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Thursday, January 28, 2021
Movement ecology and bird tracking during open day at NIOO

As part of the national Science Weekend in the first weekend of October 2013, consortium partner NIOO (Netherlands Institute of Ecology), also opened its doors to the general public. More than 2000 people visited the NIOO building in Wageningen and participated in guided tours, games and hands-on experiments that introduced the public in an interactive way to the work done by the scientists at NIOO.

The open day enabled people to visit the innovative research building in which a wide range of presentations and workshops were held. With movement ecology being also an important field of research at NIOO, visitors were able to learn more about this subject and the research on bird migration. In the main building a presentation was given on “Revolutions in tracking migratory birds” and, moreover, visitors were also able to learn more about movement ecology and the modern techniques (e.g. GNSS tags and accelerometers) used for bird tracking. Although the Canada geese that were tracked during E-Track were also present, they could have the day off, as the program included in this demonstration the element ‘track yourself’.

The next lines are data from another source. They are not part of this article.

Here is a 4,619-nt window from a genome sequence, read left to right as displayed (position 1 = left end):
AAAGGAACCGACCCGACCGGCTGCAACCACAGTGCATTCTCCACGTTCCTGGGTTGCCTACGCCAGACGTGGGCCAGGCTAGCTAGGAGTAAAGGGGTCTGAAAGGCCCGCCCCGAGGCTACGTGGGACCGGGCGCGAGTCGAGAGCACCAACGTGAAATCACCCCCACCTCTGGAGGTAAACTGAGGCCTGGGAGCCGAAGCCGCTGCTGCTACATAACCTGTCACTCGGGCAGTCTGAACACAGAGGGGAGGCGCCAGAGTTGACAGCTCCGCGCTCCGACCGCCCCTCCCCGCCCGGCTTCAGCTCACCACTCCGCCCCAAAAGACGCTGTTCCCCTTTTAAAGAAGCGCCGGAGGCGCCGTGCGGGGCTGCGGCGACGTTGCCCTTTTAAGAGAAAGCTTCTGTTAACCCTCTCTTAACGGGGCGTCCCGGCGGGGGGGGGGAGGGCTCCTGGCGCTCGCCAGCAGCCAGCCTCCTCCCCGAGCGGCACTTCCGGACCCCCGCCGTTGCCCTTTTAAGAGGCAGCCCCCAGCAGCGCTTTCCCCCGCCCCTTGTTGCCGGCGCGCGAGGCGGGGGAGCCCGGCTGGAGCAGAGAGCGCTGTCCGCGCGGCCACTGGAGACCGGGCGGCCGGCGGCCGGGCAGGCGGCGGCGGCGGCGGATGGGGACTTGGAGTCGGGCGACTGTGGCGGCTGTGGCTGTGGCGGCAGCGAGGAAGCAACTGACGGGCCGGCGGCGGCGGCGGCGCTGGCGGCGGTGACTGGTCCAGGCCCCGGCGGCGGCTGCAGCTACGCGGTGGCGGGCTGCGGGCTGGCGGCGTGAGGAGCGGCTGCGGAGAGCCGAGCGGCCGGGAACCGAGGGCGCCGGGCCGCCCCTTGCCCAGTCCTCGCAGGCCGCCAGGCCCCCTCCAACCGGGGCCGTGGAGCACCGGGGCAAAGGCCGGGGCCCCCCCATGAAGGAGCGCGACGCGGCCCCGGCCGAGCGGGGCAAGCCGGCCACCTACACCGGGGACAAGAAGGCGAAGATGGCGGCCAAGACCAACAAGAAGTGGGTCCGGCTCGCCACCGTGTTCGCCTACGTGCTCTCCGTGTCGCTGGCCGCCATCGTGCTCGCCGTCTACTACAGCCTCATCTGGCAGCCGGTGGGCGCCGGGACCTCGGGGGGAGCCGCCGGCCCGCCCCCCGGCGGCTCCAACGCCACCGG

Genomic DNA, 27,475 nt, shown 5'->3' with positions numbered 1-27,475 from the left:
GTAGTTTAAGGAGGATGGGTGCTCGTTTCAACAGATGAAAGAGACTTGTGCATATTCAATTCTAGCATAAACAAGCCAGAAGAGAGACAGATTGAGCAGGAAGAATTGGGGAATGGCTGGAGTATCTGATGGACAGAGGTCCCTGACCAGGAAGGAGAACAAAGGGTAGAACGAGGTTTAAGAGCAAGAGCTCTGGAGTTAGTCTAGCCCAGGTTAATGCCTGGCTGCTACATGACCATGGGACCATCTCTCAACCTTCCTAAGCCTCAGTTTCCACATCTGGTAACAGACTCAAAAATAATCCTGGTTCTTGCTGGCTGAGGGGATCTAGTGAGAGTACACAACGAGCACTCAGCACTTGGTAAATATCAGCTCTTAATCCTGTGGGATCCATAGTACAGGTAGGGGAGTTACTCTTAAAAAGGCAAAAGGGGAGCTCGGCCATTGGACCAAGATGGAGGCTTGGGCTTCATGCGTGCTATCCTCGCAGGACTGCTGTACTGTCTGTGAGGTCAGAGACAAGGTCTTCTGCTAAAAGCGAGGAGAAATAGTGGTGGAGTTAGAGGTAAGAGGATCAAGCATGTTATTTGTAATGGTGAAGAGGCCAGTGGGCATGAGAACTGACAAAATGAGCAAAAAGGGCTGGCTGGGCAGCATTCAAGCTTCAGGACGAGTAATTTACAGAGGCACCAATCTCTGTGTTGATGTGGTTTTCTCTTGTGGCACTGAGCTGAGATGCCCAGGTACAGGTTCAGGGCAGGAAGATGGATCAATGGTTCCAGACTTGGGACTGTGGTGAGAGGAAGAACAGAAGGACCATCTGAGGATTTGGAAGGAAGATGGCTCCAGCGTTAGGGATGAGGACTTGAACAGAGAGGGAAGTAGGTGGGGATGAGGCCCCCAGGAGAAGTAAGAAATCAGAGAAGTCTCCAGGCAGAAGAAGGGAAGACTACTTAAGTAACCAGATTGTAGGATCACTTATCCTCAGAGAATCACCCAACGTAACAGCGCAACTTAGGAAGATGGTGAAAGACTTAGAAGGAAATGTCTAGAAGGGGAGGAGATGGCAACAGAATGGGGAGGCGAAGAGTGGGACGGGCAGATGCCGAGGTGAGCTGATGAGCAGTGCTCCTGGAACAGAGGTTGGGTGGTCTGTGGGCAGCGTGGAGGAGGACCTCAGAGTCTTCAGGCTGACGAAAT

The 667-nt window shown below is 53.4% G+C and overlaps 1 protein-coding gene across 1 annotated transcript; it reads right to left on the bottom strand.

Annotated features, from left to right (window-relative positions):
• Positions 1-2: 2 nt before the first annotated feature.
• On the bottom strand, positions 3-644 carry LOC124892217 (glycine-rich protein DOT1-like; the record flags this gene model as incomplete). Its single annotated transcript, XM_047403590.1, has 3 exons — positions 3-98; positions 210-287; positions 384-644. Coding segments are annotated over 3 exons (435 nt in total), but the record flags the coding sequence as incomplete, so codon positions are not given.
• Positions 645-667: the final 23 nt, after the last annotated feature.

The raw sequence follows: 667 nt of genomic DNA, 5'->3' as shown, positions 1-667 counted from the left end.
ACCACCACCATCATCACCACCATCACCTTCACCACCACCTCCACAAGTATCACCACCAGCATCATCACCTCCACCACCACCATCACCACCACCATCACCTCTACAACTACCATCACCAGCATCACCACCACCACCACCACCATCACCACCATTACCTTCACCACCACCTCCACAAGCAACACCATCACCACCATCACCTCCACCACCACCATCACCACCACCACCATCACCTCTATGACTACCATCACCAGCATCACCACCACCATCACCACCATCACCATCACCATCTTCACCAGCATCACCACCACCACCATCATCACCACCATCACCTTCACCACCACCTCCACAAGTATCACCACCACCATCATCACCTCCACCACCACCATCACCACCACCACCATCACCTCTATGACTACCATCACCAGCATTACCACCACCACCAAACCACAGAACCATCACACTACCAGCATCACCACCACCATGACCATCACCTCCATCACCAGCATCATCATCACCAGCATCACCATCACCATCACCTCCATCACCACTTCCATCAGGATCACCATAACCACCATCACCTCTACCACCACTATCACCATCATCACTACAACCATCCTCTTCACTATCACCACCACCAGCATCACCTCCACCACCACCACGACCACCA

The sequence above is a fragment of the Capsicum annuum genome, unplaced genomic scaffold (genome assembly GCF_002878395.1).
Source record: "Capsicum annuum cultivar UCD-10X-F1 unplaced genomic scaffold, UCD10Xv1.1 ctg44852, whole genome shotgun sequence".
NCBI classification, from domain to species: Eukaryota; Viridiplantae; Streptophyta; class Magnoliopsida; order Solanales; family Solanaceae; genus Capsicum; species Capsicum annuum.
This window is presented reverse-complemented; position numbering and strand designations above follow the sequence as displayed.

Recently, NIOO published in cooperation with SOVON (the Dutch Centre for Field Ornithology) the results from a GPS tracking study on Bewick’s Swans. In the article, published in the Journal of Avian Biology, three years of GPS tracking data from individual swans were compared with concurrent ice cover data at five important migratory stop-over sites, leading to the conclusion that spring migration in swans is slower than autumn migration because spring migration speed is constrained by ice cover. Data from this tracking study was also used in reports during the E-Track project in order to test the TrackLab software. An article on stop-over sites of Bewick’s Swans in the Dutch journal on field ornithology Limosa is forthcoming and will also include some of the images made with the previous version of TrackLab (AnyTrack), including visualization of GPS tracks with heat maps.


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E-Track is carried out in the context of the Galileo FP7 R&D programme supervised by the GSA (Nr. 277679-2)